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Open Access Publications from the University of California

Improved Detection of Native Conformation Proteins with Hydrogel Interfaced Nanopores

  • Author(s): Acharya, Shiv Jagat
  • Advisor(s): Schmidt, Jacob J.
  • et al.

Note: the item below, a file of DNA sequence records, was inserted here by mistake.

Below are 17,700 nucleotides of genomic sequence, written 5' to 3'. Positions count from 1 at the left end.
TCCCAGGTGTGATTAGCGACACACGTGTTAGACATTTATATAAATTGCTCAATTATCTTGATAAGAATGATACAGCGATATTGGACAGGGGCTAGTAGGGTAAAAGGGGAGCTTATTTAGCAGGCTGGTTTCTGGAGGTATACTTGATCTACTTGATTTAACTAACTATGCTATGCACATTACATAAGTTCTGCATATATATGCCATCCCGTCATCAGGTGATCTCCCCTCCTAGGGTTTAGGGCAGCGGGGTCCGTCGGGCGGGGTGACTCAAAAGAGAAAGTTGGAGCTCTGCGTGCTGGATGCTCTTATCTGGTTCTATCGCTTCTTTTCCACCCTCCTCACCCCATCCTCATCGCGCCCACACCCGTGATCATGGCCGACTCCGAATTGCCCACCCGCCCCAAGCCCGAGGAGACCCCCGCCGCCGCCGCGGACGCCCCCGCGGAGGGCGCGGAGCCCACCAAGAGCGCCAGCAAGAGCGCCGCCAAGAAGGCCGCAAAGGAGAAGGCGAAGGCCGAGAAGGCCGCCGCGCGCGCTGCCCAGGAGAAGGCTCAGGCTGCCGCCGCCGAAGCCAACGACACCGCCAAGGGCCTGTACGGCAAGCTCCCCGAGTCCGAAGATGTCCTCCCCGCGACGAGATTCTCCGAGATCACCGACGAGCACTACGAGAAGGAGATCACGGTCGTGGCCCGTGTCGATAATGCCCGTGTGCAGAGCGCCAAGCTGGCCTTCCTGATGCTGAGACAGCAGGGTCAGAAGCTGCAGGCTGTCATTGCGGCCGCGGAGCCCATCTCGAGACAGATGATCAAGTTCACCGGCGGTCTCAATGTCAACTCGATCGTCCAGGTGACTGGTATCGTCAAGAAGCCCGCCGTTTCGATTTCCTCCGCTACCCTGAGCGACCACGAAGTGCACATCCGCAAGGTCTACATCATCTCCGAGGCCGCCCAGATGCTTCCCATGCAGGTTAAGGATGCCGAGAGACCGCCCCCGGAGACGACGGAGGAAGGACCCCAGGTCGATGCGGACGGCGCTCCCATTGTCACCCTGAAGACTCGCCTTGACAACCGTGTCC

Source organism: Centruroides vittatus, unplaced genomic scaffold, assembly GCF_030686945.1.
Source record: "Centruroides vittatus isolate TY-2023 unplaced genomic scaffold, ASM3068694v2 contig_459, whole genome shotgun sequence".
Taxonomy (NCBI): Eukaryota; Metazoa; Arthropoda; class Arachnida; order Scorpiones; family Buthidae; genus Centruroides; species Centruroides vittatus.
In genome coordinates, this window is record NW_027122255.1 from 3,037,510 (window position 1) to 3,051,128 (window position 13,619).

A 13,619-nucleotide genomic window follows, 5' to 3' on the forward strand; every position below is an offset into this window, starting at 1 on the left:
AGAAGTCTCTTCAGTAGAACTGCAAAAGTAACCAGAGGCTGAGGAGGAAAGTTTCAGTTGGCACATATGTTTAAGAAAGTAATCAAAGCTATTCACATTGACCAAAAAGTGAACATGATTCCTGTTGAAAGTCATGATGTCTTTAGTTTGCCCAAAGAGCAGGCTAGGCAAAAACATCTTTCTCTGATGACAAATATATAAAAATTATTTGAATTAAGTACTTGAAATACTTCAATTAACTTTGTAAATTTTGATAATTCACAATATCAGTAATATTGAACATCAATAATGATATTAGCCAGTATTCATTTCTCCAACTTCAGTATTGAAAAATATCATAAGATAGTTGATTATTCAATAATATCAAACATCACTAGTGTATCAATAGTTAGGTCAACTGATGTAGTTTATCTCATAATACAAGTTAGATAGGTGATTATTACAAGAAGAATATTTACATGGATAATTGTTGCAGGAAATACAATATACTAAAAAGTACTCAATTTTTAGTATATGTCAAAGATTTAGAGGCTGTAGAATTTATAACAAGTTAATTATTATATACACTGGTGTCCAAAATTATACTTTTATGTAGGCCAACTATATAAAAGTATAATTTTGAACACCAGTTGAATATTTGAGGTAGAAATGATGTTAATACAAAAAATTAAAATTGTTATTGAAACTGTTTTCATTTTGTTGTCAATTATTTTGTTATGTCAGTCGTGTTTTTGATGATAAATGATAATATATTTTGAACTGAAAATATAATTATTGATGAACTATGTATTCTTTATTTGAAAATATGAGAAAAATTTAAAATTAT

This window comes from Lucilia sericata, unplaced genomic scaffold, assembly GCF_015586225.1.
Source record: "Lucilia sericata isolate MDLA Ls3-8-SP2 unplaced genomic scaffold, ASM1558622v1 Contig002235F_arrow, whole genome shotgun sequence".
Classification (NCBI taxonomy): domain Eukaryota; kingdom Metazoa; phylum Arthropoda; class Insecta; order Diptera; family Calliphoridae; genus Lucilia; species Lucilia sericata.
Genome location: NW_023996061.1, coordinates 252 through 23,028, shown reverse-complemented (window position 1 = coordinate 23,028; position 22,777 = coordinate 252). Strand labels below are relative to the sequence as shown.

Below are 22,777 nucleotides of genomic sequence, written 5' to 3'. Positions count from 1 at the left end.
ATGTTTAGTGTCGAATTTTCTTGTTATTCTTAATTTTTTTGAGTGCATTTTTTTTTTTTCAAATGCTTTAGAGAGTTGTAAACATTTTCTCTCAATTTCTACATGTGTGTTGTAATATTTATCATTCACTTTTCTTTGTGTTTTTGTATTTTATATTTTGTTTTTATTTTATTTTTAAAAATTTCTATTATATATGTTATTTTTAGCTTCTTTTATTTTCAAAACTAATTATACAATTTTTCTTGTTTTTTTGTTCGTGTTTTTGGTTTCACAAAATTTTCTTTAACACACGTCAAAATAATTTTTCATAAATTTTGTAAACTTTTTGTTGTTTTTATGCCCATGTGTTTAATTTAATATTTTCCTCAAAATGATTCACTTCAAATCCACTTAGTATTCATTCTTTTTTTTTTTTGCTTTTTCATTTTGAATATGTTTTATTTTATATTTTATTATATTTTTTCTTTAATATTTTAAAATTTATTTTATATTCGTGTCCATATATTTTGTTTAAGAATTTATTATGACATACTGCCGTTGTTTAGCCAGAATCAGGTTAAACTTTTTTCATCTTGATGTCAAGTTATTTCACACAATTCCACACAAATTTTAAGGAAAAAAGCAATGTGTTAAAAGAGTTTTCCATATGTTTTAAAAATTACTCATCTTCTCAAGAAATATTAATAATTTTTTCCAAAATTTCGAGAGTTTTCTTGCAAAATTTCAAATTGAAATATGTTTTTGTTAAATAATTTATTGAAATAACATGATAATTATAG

Nanopores are powerful sensors capable of directly measuring the physical characteristics of single molecules through electrical measurement. Native proteins are particularly interesting targets because of their relevance in medicine and biology. However, theoretical and experimental work has shown that proteins translocate through pores too rapidly to be resolved accurately, resulting in misleading attenuated blockade amplitudes, reduced event frequencies, and incomplete dwell time distributions. Here, it is shown that a hydrogel placed on the distal side of a nanopore can sufficiently increase the residence time of proteins to be resolved accurately by typical measurement apparatus. Measurements of proteins with hydrogel backed nanopores are shown to have event frequencies that exceeded theoretical predictions at concentrations multiple orders of magnitude below those used in typical protein studies, dwell time distributions that extend to the millisecond time scale, and event amplitudes that correctly predict the volume of proteins. It is demonstrated that IgG and BSA can be measured simultaneously in mixture and current blockades can inform on the shape of a protein as a result of the improved detection. Analytical and computational models are used in conjunction with experimental data to investigate the mechanism of capture, indicating that IgG and BSA do not penetrate the hydrogel, but instead escape by diffusion back into the cis chamber. The residence time is also shown to be much more sensitive to the diffusivity and electrophoretic mobility of the protein as a result of this capture mechanism. Lastly, a method to analyze nanopore measurements is presented using hidden Markov models and a modified Canny edge detection algorithm. The method addresses difficulty in analyzing data that shows significant flicker or capacitive noise or has long duration events, such as data produced by hydrogel facilitated detection of protein. The methods shown here serve to introduce interfacing hydrogels with solid state nanopores as an effective, amenable, and robust approach to addressing issues in protein detection related to short dwell times.

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